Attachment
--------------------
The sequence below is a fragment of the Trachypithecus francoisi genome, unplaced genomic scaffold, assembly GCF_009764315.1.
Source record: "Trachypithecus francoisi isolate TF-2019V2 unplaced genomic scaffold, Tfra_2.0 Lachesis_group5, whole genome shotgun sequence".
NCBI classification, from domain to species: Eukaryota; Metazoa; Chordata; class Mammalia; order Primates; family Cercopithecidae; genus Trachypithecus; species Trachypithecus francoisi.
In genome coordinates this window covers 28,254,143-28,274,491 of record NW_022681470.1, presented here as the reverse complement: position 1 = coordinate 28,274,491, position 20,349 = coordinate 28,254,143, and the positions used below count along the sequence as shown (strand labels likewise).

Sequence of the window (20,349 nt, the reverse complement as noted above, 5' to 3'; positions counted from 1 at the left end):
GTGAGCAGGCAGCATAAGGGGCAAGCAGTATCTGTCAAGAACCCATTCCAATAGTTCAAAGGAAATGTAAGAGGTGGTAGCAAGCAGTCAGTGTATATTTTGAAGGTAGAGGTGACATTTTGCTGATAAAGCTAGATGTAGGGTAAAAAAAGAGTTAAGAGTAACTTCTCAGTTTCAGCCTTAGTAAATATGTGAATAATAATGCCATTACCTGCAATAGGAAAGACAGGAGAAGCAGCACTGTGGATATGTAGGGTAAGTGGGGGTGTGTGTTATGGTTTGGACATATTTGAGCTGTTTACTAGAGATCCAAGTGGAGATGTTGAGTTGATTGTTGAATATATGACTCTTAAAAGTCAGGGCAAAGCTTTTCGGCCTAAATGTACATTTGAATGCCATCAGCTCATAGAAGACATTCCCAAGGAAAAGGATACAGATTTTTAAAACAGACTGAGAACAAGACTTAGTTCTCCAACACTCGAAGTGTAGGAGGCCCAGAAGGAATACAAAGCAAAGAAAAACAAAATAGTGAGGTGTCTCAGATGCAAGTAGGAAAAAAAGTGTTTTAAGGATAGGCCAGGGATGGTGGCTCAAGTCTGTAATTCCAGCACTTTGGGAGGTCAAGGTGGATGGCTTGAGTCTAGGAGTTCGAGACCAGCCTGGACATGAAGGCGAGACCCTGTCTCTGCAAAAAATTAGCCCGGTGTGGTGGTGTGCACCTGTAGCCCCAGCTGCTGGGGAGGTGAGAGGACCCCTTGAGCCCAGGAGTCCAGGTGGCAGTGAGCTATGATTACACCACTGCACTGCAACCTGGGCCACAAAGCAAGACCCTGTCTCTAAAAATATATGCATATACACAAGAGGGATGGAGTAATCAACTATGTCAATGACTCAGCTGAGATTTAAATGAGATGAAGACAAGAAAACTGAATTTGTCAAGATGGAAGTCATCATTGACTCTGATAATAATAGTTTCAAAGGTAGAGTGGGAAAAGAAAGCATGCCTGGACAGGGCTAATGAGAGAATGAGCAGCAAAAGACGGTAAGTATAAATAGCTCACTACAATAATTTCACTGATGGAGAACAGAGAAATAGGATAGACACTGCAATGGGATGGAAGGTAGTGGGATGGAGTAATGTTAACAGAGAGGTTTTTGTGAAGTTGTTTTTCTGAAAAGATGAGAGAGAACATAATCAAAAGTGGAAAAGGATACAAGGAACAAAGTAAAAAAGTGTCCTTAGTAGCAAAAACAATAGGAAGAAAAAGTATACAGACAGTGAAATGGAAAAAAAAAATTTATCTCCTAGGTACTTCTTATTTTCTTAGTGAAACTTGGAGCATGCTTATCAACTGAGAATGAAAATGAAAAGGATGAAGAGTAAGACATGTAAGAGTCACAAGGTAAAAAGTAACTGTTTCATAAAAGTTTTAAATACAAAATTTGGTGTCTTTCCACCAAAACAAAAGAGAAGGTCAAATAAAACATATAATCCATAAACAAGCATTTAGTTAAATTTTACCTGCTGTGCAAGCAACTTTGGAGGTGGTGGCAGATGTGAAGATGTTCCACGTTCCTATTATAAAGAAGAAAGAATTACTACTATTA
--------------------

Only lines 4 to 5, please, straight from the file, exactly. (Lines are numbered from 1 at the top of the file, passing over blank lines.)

In genome coordinates this window covers 28,254,143-28,274,491 of record NW_022681470.1, presented here as the reverse complement: position 1 = coordinate 28,274,491, position 20,349 = coordinate 28,254,143, and the positions used below count along the sequence as shown (strand labels likewise).

Sequence of the window (20,349 nt, the reverse complement as noted above, 5' to 3'; positions counted from 1 at the left end):